Nearly £30 Million spent on Ebury Bridge Estate regeneration plan without a brick being laid


Questioning from Labour Councillors has revealed that an eye-watering £29 million has been spent on the Ebury Bridge Estate regeneration scheme before a brick has even been laid. Residents in the Ebury Bridge Estate in Pimlico have been waiting over 3 years for better housing after voting in favour of renewal plans in 2013 that would replace aging buildings, and provide 101 additional much needed homes.

However plans are many years behind schedule and it now appears over £29 million has been spent and a further £14.8 million will be spent (totalling £43.8 million) before work will even begin. The majority of the money has been spent on purchasing properties on the estate, but other costs include over £700,000 on Architects’ fees and Sitex security doors.

Councillor Jason Williams, Labour Churchill Ward Councillor said:

“Residents will be rightly concerned that so much money has been spent yet there is still a lack of clarity as to the final plans for the estate. There is an urgent need for the Council to outline their proposals and get on with providing the homes residents were promised over 4 years ago.”

Councillor Tim Roca, Labour Housing spokesperson said:

“This is a staggering sum of money to be spent with nothing show for it – not even a final plan. In the meantime it raises even more questions about the bungled Council regeneration programme. The Council need to explain why at least some of the properties purchased have not been used for temporary accommodation, instead of sending families to outer boroughs where they may have no local connection. They also need to come clean about how much rent and council tax has been lost since the properties were vacated. What is clear is that the Council’s farcical record on housing continues.”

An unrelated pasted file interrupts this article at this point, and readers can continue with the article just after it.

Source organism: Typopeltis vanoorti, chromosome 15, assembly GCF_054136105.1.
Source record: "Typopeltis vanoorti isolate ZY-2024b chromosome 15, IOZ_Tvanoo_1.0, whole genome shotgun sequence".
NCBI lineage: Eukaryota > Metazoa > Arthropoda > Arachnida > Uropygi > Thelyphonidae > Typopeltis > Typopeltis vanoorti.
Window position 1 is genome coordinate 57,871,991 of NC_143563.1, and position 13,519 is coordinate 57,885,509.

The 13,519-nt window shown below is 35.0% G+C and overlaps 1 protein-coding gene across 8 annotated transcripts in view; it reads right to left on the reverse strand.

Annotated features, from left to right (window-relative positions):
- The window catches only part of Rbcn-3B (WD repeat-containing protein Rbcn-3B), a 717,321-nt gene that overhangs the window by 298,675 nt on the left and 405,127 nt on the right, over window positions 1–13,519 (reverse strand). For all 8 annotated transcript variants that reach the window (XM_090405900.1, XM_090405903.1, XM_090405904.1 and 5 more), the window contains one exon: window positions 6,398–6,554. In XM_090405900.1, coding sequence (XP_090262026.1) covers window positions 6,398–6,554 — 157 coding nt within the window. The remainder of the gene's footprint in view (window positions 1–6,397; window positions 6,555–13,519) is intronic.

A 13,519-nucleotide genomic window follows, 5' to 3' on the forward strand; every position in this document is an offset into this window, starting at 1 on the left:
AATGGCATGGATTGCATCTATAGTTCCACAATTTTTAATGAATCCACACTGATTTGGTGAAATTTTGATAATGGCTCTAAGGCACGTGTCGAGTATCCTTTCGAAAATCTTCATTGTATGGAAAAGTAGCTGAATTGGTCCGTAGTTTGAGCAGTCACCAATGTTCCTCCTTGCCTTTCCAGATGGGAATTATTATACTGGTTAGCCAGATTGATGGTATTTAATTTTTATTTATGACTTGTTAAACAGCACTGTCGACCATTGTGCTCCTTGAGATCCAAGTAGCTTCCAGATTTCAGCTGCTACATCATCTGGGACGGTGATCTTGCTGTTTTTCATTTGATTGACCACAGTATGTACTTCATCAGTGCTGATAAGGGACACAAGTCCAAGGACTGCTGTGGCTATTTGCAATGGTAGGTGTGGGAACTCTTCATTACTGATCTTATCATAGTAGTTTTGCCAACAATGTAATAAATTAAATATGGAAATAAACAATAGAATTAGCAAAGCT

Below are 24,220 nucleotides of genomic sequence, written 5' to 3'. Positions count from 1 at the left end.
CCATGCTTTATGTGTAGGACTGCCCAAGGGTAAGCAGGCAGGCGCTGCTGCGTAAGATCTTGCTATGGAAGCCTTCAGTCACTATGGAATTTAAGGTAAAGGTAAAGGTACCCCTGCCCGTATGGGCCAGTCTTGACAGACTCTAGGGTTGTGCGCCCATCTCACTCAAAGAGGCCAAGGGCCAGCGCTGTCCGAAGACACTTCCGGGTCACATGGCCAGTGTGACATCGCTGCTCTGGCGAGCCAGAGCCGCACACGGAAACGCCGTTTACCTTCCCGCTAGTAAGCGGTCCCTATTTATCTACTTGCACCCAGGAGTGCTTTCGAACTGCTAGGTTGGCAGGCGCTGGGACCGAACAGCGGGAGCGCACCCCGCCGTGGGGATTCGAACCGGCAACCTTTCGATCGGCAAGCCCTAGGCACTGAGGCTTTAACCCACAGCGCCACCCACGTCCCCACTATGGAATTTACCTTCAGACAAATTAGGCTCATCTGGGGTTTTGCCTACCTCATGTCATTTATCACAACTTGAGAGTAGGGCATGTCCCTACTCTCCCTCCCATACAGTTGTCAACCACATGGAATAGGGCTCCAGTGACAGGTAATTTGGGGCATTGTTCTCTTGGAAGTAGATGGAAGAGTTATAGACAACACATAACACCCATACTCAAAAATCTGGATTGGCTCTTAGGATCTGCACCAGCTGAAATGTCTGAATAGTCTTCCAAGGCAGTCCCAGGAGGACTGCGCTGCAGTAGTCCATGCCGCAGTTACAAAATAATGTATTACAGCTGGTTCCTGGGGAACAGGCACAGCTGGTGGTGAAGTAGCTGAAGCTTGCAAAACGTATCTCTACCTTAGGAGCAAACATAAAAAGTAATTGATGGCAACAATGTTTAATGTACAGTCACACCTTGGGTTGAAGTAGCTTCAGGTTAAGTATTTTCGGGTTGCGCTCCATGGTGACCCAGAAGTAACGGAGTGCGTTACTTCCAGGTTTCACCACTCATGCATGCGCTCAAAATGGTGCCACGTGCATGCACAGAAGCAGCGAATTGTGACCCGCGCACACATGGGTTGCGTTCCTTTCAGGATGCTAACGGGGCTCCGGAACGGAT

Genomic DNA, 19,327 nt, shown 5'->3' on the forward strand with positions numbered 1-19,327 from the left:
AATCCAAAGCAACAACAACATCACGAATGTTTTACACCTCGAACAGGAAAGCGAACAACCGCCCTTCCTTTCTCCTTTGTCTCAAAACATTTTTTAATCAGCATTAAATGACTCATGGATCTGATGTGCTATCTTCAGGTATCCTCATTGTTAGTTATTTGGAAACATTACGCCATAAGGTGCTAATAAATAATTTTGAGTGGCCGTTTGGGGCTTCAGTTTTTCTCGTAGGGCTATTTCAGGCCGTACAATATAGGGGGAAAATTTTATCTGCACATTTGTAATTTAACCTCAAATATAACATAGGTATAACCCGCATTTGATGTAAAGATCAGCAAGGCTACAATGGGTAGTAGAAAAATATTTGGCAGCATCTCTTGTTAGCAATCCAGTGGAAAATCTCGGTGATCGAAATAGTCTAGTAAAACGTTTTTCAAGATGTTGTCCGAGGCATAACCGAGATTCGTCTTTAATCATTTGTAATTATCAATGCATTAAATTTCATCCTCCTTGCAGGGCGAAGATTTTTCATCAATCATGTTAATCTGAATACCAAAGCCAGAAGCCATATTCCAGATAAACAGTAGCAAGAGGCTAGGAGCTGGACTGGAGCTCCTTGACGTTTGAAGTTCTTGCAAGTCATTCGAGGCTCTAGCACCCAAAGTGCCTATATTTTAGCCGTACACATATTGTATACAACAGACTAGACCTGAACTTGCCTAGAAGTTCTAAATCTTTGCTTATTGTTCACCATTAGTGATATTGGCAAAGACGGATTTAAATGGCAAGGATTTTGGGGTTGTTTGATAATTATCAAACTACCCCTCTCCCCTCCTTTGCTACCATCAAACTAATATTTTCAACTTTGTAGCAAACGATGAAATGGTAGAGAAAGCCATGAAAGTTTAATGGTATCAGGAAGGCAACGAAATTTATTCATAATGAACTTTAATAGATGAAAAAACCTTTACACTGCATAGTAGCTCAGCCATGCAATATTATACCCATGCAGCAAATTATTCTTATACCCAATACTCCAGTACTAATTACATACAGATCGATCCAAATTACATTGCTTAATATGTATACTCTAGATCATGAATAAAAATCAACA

Residents voted in favour of the renewal plans in a week-long ballot in May 2013. The Council said in 2013:

“The renewal plans for Ebury Bridge will provide high quality new homes and significant improvements to existing homes along with vastly improved public spaces, which will enhance the character and value of the area. In addition the plans will provide residents with improvements to the energy efficiency of their homes, improved community facilities and provide future job opportunities.”

The key elements of the plans are:

But now, over 3 years later the Council has admitted that “there had been a muted response when soft market testing the planning consented scheme in the latter half of 2015 which did not generate sufficient interest from investment developers and traditional contractors. Complex delivery phasing, block/unit layouts requiring further value engineering and the costs and complexity of the refurbishment element are the main risks for developers/contractors.”
The Council say that officers are currently refining the existing consented scheme but a revised scheme is not yet finalised.

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